Just a reminder, MEQAPI stands for Monitoring & Evaluation, Quality Assurance, and Process Improvement, and you can visit us at http://www.meqapi.org.
This is National Women’s Health Week #NWHW, so it is fitting to reflect on how women experience the healthcare system differently to men.
In many papers and articles, authors describe how healthcare policies, equipment, processes, measurements, etc. have been built (historically) by men, and one could say are custom-designed to suit the male experience of medicine. This would be fine if the two sexes experienced illness in the same way, had identical manifestations, and identical outcomes. However, there are significant differences between how men and women, for instance, experience heart failure. Because of historical male influence, the way heart failure is described, detected, treated, etc. have tended to under-diagnose heart failure in women, and have inferior outcomes.
Since the definition of quality is how well the outcomes fit the process customer’s goals the quality of medicine is lower for women than men if the outcomes are inferior.
Likewise, the access women have the health services, including OB/GYN, may be sub-optimal. In many states, there are entire zipcodes with no facilities offering OB/GYN services. Women may often encounter higher prices for the same healthcare products and services – the so-called “pink-tax”.
These factors may translate to lower healthcare quality, as seen from the perspective of women and the process-customer.
The major causes of death in women (figure 1)* are pretty much the same as men (figure 2)*, but there are differences in the rank order and rates, and perhaps more importantly, how the two sexes experience healthcare.
Figure 1. Leading causes of death in women 1999-2016 .
Figure 2. Leading causes of death in men 1999-2016.
This chat will cover several aspects of healthcare as experienced by the female patient, and we look at several high-value areas of healthcare related to women’s health.
Some reading material from Physician’s Weekly and other sources:
- #PWChat: Gender Disparities in Medicine
- Gender differences in coronary heart disease
- Gender Differences in Stroke Among Older Adults
- Sex differences in cancer risk and survival: A Swedish cohort study
- March 2018 Briefing – OBGYN & Women’s Health
- Access: What assists and what hinders women’s access to care?
- Cost: What factors increase or decrease the cost of care to women? (“Pink Tax”?)
- Heart disease: What risks, issues, and missed opportunities exist in relation to Heart disease in women?
- Cancer: What risks, issues, and missed opportunities exist in relation to cancer in women?
- Stroke: What risks, issues, and missed opportunities exist in relation to cancer in women?
- Reproductive health: What risks, issues, and missed opportunities exist in relation to Reproductive health in women?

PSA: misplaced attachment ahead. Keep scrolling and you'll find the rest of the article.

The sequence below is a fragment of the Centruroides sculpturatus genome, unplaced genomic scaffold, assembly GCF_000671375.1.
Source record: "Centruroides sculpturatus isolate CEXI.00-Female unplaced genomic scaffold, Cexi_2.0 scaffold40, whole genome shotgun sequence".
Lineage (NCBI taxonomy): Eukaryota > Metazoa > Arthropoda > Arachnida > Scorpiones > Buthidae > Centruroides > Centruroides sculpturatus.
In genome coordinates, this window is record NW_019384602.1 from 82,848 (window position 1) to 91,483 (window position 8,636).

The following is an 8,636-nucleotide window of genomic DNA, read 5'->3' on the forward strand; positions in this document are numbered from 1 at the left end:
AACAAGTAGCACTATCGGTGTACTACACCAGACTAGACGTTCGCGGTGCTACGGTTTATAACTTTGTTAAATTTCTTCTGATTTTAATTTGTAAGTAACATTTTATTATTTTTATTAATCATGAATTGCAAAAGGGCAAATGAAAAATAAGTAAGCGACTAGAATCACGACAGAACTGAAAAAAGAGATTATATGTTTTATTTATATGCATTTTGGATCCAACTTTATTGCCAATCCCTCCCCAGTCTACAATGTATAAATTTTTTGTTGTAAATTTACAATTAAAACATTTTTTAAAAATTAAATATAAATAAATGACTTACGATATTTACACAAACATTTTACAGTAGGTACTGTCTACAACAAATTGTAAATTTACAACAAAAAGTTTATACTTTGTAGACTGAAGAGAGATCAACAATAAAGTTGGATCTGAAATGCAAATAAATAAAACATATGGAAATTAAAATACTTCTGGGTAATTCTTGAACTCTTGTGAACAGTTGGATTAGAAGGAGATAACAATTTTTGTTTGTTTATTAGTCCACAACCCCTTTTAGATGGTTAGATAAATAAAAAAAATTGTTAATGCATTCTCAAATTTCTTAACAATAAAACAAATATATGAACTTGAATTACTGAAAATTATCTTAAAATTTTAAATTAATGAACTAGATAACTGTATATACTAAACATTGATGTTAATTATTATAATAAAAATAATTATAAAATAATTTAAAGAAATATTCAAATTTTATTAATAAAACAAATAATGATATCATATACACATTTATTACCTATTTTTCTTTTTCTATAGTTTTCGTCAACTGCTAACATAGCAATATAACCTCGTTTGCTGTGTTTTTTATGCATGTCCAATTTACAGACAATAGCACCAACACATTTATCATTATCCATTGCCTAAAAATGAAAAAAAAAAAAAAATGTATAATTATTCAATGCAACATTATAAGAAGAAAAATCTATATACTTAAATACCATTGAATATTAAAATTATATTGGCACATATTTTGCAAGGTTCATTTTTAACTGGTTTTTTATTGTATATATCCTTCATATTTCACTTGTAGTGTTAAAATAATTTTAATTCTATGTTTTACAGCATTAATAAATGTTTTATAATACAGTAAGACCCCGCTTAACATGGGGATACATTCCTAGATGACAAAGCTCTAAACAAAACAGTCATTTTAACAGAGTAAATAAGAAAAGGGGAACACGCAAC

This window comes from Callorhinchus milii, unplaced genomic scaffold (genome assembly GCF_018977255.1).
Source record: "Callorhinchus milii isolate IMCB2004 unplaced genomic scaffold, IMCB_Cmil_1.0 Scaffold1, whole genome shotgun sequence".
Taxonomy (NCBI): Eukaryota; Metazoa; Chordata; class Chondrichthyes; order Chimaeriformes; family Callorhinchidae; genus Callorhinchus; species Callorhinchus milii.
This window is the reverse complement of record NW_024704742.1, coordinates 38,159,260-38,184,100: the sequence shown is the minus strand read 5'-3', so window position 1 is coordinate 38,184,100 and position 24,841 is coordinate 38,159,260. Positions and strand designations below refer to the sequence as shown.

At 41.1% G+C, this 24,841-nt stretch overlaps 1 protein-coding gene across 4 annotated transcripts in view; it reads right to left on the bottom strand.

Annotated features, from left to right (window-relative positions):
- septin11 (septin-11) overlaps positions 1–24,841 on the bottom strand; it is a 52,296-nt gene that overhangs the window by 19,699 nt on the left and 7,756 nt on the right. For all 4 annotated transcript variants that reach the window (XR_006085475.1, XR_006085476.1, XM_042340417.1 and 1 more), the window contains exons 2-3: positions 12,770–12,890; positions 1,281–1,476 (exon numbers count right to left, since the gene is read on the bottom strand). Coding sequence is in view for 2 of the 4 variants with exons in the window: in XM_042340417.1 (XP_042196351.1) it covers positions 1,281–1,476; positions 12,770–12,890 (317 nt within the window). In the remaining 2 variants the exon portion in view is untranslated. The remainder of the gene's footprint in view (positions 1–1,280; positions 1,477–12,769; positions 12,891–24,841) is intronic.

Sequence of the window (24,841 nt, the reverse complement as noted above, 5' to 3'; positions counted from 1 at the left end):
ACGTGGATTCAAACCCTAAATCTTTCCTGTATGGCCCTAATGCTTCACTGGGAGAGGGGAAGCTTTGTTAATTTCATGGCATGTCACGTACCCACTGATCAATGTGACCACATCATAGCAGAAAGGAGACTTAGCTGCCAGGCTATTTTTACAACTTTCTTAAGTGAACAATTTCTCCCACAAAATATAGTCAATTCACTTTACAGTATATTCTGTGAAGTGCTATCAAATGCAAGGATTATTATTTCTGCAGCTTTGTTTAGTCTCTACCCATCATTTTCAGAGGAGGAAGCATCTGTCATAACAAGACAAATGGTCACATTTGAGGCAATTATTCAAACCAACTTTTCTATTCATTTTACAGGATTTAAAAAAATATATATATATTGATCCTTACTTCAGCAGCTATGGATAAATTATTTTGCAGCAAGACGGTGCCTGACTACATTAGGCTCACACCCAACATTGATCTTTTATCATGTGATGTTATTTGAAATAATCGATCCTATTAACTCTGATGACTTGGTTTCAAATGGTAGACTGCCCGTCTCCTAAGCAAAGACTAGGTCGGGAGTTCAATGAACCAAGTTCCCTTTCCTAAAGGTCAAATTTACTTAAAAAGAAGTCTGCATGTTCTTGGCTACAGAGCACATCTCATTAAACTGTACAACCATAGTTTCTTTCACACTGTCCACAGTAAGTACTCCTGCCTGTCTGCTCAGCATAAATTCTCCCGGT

*Tables taken from Centers for Disease Control and Prevention, National Center for Health Statistics. Underlying Cause of Death 1999-2016 on CDC WONDER Online Database, released December, 2017. Data are from the Multiple Cause of Death Files, 1999-2016, as compiled from data provided by the 57 vital statistics jurisdictions through the Vital Statistics Cooperative Program. Accessed at http://wonder.cdc.gov/ucd-icd10.html on May 14, 2018
MEQAPI focuses on healthcare improvement, and in the spirit of shameless borrowing (and efficiency), takes existing perspectives from the IHI, AHRQ, and others.
To quote the IHI on what the Triple Aim encompasses:
The IHI Triple Aim is a framework developed by the Institute for Healthcare Improvement that describes an approach to optimizing health system performance. It is IHI’s belief that new designs must be developed to simultaneously pursue three dimensions, which we call the “Triple Aim”:
- Improving the patient experience of care (including quality and satisfaction);
- Improving the health of populations; and
- Reducing the per capita cost of health care.
The six domains of care quality (STEEEP) mapped out by the Agency for Healthcare Research and Quality (AHRQ) are foundational to healthcare improvement. All care, and by inference quality measures, should be focused on being Safe, Timely, Effective, Efficient, Equitable, and Patient Centered. We expand this to include Accessibility, STEEEPA.
The MEQAPI tweetchat aims to give voice to a broad range of stakeholders in healthcare improvement, and it embraces everyone from administrators to zoologists, and includes physicians, nurses, researchers, bed czars, cleaners, and yes, patients and care-givers.
The Author and Moderator: Matthew is a principal analyst for healthcare improvement at the Washington D.C. based firm of Whitney, Bradley, and Brown (WBB), and is a strategic adviser and board member at the Blue Faery Liver Cancer Association. Matthew is a peer reviewer for the international journal of Knowledge Management Research and Practice, and blogs regularly for Physician’s Weekly.